Bayer offers to buy Monsanto for $62 billion cash

Unsolicited bid by Bayer on May 10 was for $122-a-share

Phoebe Sedgman
Monday 23 May 2016 07:59 BST
The deal could create the world's biggest supplier of seeds and pesticides.
The deal could create the world's biggest supplier of seeds and pesticides. (Dan Gill/Polaris)

Bayer made an unsolicited $62 billion all-cash offer to acquire Monsanto to create the world’s biggest supplier of farm chemicals and genetically modified seeds, a proposed acquisition that would be the biggest corporate deal by a German company.

Bayer offered $122 per share in an all-cash bid in a May 10 written proposal, the Leverkusen-based company said in a statement on Monday. That’s a 20 per cent premium to Monsanto’s last close in the US.

The offer will be funded with a combination of debt and equity, with about 25 per cent of the value of the transaction financed primarily through a rights issue.

“We have long respected Monsanto’s business and share their vision to create an integrated business that we believe is capable of generating substantial value for both companies’ shareholders,” Bayer Chief Executive Officer Werner Baumann said in the statement. “Together we would draw on the collective expertise of both companies.”

Buying St. Louis-based Monsanto gives Bayer a company that’s both the world’s largest seed supplier and a pioneer of crop biotechnology.

The kind of genetically modified seeds that Monsanto started to commercialize two decades ago now account for the majority of corn and soybeans grown in the US Monsanto also sells seeds in foreign markets including Latin American and India.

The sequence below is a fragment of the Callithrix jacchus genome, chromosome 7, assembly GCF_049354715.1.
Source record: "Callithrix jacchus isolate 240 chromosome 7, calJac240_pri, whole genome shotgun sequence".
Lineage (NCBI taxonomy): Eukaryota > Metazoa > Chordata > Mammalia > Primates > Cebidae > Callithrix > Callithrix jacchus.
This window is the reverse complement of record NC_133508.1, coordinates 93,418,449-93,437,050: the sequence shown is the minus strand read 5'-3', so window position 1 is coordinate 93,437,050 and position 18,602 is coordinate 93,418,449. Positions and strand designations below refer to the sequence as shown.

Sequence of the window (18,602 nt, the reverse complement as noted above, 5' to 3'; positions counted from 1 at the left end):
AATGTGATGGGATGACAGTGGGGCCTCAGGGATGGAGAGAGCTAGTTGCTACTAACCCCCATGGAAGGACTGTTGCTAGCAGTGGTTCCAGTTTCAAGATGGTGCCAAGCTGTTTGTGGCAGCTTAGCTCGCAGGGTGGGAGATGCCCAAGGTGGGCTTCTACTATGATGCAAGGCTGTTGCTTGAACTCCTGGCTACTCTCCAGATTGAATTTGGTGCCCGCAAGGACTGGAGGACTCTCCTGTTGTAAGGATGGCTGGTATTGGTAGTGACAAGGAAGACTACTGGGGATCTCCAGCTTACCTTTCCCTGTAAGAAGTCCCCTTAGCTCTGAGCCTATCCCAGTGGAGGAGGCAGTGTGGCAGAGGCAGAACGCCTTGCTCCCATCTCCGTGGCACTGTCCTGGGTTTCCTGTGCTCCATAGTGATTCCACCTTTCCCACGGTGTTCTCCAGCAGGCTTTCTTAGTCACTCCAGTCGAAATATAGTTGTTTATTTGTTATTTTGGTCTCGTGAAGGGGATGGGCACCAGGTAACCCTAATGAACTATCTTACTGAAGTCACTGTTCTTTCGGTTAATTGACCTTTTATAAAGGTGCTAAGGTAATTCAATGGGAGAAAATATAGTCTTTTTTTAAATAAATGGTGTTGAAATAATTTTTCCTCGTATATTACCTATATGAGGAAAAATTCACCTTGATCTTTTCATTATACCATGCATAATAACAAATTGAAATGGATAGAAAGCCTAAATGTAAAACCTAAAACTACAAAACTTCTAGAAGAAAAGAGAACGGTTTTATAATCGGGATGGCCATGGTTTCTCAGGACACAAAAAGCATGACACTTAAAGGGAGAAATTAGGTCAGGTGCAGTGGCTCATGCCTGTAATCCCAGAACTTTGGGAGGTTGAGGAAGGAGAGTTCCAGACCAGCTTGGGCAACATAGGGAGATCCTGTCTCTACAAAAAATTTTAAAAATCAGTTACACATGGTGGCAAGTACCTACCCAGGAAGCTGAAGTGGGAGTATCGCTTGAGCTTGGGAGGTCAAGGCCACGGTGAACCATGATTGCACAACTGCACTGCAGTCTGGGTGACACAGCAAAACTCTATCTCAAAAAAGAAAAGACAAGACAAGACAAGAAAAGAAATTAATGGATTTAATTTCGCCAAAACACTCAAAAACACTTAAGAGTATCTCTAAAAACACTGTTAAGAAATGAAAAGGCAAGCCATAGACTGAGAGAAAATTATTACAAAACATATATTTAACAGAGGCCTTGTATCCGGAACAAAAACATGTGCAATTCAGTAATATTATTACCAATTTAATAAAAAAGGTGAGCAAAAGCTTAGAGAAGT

Bayer shares fell 8.2 per cent when the offer was announced without financial details on Thursday, and are down 23 per cent this year.

Role Reversal

The offer marks a reversal of roles for Monsanto. The company previously sought to buy Swiss pesticide maker Syngenta, abandoning the $43.7 billion bid in August after the other company refused to agree to a deal.

The crop and seed industry is being reshaped by a series of large transactions that may end up leaving just a few global players who can offer a comprehensive range of products and services to farmers.

China National Chemical agreed in February to acquire Syngenta for about $43 billion, months after Monsanto abandoned its own bid for Syngenta. Meanwhile DuPont and Dow Chemical plan to merge and then carve out a new crop-science unit.

Bayer expects total synergies from the deal of about $1.5 billion after the third year, the company said.

© 2016 Bloomberg L.P

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